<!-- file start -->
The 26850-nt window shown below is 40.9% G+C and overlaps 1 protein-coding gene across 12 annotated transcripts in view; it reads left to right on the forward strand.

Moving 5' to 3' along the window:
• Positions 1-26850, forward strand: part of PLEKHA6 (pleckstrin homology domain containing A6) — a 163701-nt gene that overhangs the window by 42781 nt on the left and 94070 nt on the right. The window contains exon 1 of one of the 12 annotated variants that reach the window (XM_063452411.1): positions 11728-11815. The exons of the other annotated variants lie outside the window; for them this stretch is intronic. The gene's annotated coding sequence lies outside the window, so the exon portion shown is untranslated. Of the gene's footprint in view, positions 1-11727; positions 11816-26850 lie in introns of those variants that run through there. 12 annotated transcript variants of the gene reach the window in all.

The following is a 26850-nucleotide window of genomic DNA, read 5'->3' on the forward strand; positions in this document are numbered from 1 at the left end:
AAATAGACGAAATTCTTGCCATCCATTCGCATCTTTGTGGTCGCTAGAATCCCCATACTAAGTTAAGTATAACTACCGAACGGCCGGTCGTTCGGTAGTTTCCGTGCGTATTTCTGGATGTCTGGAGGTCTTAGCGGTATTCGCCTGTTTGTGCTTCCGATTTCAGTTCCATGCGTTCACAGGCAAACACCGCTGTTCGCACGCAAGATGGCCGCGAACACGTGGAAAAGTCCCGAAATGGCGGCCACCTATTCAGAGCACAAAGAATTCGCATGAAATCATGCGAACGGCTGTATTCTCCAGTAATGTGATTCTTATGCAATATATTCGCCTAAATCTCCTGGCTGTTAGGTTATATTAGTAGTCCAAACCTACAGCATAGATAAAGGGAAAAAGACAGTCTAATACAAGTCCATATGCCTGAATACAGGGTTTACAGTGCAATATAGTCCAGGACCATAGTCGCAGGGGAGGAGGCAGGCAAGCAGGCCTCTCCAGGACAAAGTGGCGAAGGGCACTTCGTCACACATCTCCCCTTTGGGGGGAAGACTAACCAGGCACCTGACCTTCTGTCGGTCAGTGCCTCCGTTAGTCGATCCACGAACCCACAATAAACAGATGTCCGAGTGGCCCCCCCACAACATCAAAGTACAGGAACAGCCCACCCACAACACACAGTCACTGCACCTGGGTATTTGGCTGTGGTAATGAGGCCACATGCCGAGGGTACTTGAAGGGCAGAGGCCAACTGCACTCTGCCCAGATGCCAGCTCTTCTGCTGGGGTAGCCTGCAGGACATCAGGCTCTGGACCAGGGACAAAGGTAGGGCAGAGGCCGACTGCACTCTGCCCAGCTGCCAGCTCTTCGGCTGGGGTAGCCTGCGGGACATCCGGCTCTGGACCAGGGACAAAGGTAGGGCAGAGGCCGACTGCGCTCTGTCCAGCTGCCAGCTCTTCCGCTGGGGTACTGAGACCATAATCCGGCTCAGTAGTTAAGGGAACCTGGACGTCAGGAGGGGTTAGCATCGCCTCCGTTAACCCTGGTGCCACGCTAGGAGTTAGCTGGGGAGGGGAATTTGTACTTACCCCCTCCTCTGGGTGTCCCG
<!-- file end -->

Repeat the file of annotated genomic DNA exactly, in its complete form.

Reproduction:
The 26850-nt window shown below is 40.9% G+C and overlaps 1 protein-coding gene across 12 annotated transcripts in view; it reads left to right on the forward strand.

Moving 5' to 3' along the window:
• Positions 1-26850, forward strand: part of PLEKHA6 (pleckstrin homology domain containing A6) — a 163701-nt gene that overhangs the window by 42781 nt on the left and 94070 nt on the right. The window contains exon 1 of one of the 12 annotated variants that reach the window (XM_063452411.1): positions 11728-11815. The exons of the other annotated variants lie outside the window; for them this stretch is intronic. The gene's annotated coding sequence lies outside the window, so the exon portion shown is untranslated. Of the gene's footprint in view, positions 1-11727; positions 11816-26850 lie in introns of those variants that run through there. 12 annotated transcript variants of the gene reach the window in all.

The following is a 26850-nucleotide window of genomic DNA, read 5'->3' on the forward strand; positions in this document are numbered from 1 at the left end:
AAATAGACGAAATTCTTGCCATCCATTCGCATCTTTGTGGTCGCTAGAATCCCCATACTAAGTTAAGTATAACTACCGAACGGCCGGTCGTTCGGTAGTTTCCGTGCGTATTTCTGGATGTCTGGAGGTCTTAGCGGTATTCGCCTGTTTGTGCTTCCGATTTCAGTTCCATGCGTTCACAGGCAAACACCGCTGTTCGCACGCAAGATGGCCGCGAACACGTGGAAAAGTCCCGAAATGGCGGCCACCTATTCAGAGCACAAAGAATTCGCATGAAATCATGCGAACGGCTGTATTCTCCAGTAATGTGATTCTTATGCAATATATTCGCCTAAATCTCCTGGCTGTTAGGTTATATTAGTAGTCCAAACCTACAGCATAGATAAAGGGAAAAAGACAGTCTAATACAAGTCCATATGCCTGAATACAGGGTTTACAGTGCAATATAGTCCAGGACCATAGTCGCAGGGGAGGAGGCAGGCAAGCAGGCCTCTCCAGGACAAAGTGGCGAAGGGCACTTCGTCACACATCTCCCCTTTGGGGGGAAGACTAACCAGGCACCTGACCTTCTGTCGGTCAGTGCCTCCGTTAGTCGATCCACGAACCCACAATAAACAGATGTCCGAGTGGCCCCCCCACAACATCAAAGTACAGGAACAGCCCACCCACAACACACAGTCACTGCACCTGGGTATTTGGCTGTGGTAATGAGGCCACATGCCGAGGGTACTTGAAGGGCAGAGGCCAACTGCACTCTGCCCAGATGCCAGCTCTTCTGCTGGGGTAGCCTGCAGGACATCAGGCTCTGGACCAGGGACAAAGGTAGGGCAGAGGCCGACTGCACTCTGCCCAGCTGCCAGCTCTTCGGCTGGGGTAGCCTGCGGGACATCCGGCTCTGGACCAGGGACAAAGGTAGGGCAGAGGCCGACTGCGCTCTGTCCAGCTGCCAGCTCTTCCGCTGGGGTACTGAGACCATAATCCGGCTCAGTAGTTAAGGGAACCTGGACGTCAGGAGGGGTTAGCATCGCCTCCGTTAACCCTGGTGCCACGCTAGGAGTTAGCTGGGGAGGGGAATTTGTACTTACCCCCTCCTCTGGGTGTCCCG